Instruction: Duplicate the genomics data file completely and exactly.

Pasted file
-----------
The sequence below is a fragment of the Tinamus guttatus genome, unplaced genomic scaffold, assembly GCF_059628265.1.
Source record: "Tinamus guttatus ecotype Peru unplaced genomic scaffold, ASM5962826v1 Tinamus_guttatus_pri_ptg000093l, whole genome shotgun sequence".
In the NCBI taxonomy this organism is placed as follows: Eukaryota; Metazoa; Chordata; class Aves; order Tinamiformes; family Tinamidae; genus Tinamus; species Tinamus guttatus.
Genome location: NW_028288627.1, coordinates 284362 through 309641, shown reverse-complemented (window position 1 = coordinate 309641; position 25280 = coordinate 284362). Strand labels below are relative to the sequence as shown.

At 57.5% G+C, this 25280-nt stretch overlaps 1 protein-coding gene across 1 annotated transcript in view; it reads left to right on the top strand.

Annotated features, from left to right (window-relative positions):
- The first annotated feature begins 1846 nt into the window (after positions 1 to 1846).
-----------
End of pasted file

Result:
The sequence below is a fragment of the Tinamus guttatus genome, unplaced genomic scaffold, assembly GCF_059628265.1.
Source record: "Tinamus guttatus ecotype Peru unplaced genomic scaffold, ASM5962826v1 Tinamus_guttatus_pri_ptg000093l, whole genome shotgun sequence".
In the NCBI taxonomy this organism is placed as follows: Eukaryota; Metazoa; Chordata; class Aves; order Tinamiformes; family Tinamidae; genus Tinamus; species Tinamus guttatus.
Genome location: NW_028288627.1, coordinates 284362 through 309641, shown reverse-complemented (window position 1 = coordinate 309641; position 25280 = coordinate 284362). Strand labels below are relative to the sequence as shown.

At 57.5% G+C, this 25280-nt stretch overlaps 1 protein-coding gene across 1 annotated transcript in view; it reads left to right on the top strand.

Annotated features, from left to right (window-relative positions):
- The first annotated feature begins 1846 nt into the window (after positions 1 to 1846).